Volkswagen manager told CEO about U.S. ‘cheating’ months before formal disclosure

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Last week, a former senior quality manager at Volkswagen informed investigators he informed then-CEO Martin Winterkorn on July 27, 2015, that the automaker had “cheated” throughout emissions tests in the United States, German media reported.

Volkswagen has stated its executive board did not find out about the seriousness of emissions test cheating using unlawful software up until late August 2015.

The automaker has acknowledged it installed software that deactivated contamination controls on over 11 million diesel vehicles sold globally, damaging its international business, resulting in billions of dollars in fines, and triggering the departure of Winterkorn.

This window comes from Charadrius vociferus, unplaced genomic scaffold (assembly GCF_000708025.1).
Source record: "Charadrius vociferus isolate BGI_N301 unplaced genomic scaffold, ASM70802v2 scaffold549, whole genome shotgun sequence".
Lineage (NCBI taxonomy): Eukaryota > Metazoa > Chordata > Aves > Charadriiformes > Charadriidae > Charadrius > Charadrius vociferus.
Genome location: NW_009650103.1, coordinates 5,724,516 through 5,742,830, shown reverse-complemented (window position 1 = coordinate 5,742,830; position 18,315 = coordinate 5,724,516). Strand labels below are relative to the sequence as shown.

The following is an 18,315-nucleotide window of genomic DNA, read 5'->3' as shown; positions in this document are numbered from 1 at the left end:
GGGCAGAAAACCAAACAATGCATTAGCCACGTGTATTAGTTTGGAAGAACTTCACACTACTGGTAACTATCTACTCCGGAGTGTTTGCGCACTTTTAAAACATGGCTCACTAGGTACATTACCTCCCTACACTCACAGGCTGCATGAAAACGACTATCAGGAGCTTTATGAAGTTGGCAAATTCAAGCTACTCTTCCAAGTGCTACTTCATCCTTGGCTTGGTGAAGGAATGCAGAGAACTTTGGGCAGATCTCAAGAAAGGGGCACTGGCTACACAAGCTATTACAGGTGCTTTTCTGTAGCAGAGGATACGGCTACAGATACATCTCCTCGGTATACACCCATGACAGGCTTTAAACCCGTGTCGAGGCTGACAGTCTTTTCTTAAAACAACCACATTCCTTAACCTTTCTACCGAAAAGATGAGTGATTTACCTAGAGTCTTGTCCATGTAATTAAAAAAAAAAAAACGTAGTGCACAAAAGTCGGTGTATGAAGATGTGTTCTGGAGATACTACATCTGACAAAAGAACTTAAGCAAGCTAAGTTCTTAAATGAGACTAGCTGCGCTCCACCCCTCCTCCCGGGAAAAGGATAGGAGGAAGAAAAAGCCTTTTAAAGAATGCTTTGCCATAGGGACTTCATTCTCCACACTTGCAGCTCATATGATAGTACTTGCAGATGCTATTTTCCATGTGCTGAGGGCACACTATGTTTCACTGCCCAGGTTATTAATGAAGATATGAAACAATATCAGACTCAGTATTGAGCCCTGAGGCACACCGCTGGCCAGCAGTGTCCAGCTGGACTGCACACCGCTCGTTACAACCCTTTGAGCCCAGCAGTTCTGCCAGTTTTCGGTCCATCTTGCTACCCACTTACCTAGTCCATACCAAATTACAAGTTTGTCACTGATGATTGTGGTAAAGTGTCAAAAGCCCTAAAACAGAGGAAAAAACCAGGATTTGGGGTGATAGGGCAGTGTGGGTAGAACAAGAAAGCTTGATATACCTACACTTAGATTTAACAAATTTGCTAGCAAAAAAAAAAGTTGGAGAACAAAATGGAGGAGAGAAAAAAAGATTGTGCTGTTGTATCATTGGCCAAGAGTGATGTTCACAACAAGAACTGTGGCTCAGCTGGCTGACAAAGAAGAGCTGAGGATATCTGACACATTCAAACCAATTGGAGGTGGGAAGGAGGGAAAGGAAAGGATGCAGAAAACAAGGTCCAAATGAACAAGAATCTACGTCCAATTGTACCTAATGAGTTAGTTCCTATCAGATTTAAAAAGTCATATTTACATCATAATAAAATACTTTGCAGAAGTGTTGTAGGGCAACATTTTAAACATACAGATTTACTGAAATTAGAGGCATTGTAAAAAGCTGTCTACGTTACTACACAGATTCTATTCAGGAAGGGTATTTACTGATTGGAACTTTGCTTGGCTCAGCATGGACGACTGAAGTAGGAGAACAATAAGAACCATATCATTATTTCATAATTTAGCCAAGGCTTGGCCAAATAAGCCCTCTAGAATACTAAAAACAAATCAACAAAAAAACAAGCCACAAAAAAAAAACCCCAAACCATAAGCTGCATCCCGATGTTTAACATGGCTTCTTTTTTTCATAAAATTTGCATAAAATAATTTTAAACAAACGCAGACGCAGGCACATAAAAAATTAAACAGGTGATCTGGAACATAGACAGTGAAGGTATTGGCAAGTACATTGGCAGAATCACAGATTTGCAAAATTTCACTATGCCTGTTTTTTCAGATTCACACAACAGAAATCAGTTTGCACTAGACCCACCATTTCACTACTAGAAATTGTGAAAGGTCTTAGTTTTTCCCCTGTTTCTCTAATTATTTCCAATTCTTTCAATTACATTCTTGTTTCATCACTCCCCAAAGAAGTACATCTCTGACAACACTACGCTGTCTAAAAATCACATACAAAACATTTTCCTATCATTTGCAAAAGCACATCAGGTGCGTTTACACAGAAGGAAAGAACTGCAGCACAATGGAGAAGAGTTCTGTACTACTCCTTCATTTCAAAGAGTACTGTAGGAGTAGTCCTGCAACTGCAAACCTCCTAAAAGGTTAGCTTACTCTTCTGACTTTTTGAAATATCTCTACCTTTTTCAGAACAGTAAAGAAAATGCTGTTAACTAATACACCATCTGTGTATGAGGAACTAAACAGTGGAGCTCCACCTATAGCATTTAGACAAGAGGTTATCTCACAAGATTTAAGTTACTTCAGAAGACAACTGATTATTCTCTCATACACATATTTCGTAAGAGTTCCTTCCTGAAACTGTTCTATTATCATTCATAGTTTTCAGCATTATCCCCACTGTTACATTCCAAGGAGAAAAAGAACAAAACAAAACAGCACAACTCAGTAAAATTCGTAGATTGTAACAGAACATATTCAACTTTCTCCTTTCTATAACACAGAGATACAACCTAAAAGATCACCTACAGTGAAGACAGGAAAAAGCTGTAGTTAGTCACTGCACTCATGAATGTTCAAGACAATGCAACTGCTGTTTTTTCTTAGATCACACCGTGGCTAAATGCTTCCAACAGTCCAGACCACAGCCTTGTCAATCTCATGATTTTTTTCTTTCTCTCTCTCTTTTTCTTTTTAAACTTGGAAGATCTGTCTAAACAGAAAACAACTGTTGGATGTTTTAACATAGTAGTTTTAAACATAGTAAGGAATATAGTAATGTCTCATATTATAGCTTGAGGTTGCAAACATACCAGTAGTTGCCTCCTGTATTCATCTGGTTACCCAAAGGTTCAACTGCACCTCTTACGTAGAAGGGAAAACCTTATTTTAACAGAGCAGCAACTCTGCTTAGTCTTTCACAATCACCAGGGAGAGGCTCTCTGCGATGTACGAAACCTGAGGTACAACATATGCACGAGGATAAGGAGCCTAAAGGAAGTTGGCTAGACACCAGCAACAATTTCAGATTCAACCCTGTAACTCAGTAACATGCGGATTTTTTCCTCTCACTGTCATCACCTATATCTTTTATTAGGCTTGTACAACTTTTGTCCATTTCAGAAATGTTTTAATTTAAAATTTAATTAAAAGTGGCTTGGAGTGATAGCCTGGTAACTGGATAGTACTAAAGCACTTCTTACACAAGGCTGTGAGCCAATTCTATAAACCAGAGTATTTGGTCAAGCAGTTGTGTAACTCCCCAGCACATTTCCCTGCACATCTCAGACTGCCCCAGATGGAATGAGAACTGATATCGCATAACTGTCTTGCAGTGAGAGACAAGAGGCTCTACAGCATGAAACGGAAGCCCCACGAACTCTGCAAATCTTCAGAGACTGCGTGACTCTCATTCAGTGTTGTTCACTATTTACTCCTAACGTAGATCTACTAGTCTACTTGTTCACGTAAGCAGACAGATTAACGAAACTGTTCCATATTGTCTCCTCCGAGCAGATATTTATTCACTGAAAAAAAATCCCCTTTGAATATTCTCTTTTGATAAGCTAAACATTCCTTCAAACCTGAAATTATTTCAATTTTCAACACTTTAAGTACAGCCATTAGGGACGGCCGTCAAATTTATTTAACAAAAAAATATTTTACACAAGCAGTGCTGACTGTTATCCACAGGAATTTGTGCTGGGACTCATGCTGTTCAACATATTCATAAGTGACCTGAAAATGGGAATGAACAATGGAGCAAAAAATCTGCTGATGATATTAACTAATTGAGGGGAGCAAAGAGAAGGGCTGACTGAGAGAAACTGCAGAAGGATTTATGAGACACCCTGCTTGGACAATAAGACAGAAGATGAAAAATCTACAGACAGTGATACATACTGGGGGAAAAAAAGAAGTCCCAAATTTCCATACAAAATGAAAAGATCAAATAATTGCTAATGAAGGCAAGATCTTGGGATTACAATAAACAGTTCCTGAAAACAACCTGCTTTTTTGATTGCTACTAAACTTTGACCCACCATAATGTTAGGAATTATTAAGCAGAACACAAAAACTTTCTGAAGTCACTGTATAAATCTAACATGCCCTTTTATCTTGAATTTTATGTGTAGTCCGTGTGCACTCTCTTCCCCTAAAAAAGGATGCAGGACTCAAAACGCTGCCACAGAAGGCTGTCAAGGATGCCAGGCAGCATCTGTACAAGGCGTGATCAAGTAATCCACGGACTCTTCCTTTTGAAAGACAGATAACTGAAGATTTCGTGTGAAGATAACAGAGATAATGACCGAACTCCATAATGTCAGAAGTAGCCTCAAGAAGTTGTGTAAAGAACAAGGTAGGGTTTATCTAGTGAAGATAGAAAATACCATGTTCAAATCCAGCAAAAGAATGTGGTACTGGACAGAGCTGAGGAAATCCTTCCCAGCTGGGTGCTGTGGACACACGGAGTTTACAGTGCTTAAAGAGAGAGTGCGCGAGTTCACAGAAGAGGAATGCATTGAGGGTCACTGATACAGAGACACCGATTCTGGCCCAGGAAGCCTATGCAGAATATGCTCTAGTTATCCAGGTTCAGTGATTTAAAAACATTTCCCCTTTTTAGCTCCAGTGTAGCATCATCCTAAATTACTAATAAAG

However questions linger over who knew the software was prohibited, when they found out. The timing is very important due to the fact that VW is being sued by investors for keeping holding back market sensitive information – an accusation it denies.

As per a report by Sueddeutsche Zeitung and broadcasters NDR and WDR released on Friday, the unknown quality manager informed German and U.S. investigators that Winterkorn called him on July 27 to check issues with the certification of new models in the United States.

He says he then told the CEO that the automaker had “cheated” in the United States, the report stated.

Volkswagen refused to comment on the report. Winterkorn’s lawyer was not available for comment either.

Winterkorn in January refused to tell German legislators when he first found out about organized exhaust emissions cheating however said it was no earlier than the automaker had formally disclosed.

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